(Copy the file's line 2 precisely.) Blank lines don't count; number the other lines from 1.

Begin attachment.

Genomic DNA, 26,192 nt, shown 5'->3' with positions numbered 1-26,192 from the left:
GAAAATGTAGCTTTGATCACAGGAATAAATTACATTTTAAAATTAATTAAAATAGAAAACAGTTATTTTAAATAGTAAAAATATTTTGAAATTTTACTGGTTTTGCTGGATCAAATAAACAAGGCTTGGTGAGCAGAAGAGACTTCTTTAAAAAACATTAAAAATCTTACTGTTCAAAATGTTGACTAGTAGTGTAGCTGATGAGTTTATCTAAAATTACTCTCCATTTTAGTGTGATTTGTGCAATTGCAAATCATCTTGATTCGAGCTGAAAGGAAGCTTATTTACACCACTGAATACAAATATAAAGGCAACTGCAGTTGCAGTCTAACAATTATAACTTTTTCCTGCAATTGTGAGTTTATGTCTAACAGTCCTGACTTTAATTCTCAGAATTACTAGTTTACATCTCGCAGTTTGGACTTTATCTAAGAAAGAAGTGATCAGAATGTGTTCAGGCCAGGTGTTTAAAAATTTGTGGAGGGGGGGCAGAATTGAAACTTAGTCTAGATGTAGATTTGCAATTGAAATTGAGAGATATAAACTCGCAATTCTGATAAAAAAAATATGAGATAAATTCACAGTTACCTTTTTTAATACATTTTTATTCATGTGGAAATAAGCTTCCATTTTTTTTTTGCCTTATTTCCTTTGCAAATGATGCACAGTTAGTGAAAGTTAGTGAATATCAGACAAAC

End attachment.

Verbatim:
GAAAATGTAGCTTTGATCACAGGAATAAATTACATTTTAAAATTAATTAAAATAGAAAACAGTTATTTTAAATAGTAAAAATATTTTGAAATTTTACTGGTTTTGCTGGATCAAATAAACAAGGCTTGGTGAGCAGAAGAGACTTCTTTAAAAAACATTAAAAATCTTACTGTTCAAAATGTTGACTAGTAGTGTAGCTGATGAGTTTATCTAAAATTACTCTCCATTTTAGTGTGATTTGTGCAATTGCAAATCATCTTGATTCGAGCTGAAAGGAAGCTTATTTACACCACTGAATACAAATATAAAGGCAACTGCAGTTGCAGTCTAACAATTATAACTTTTTCCTGCAATTGTGAGTTTATGTCTAACAGTCCTGACTTTAATTCTCAGAATTACTAGTTTACATCTCGCAGTTTGGACTTTATCTAAGAAAGAAGTGATCAGAATGTGTTCAGGCCAGGTGTTTAAAAATTTGTGGAGGGGGGGCAGAATTGAAACTTAGTCTAGATGTAGATTTGCAATTGAAATTGAGAGATATAAACTCGCAATTCTGATAAAAAAAATATGAGATAAATTCACAGTTACCTTTTTTAATACATTTTTATTCATGTGGAAATAAGCTTCCATTTTTTTTTTGCCTTATTTCCTTTGCAAATGATGCACAGTTAGTGAAAGTTAGTGAATATCAGACAAAC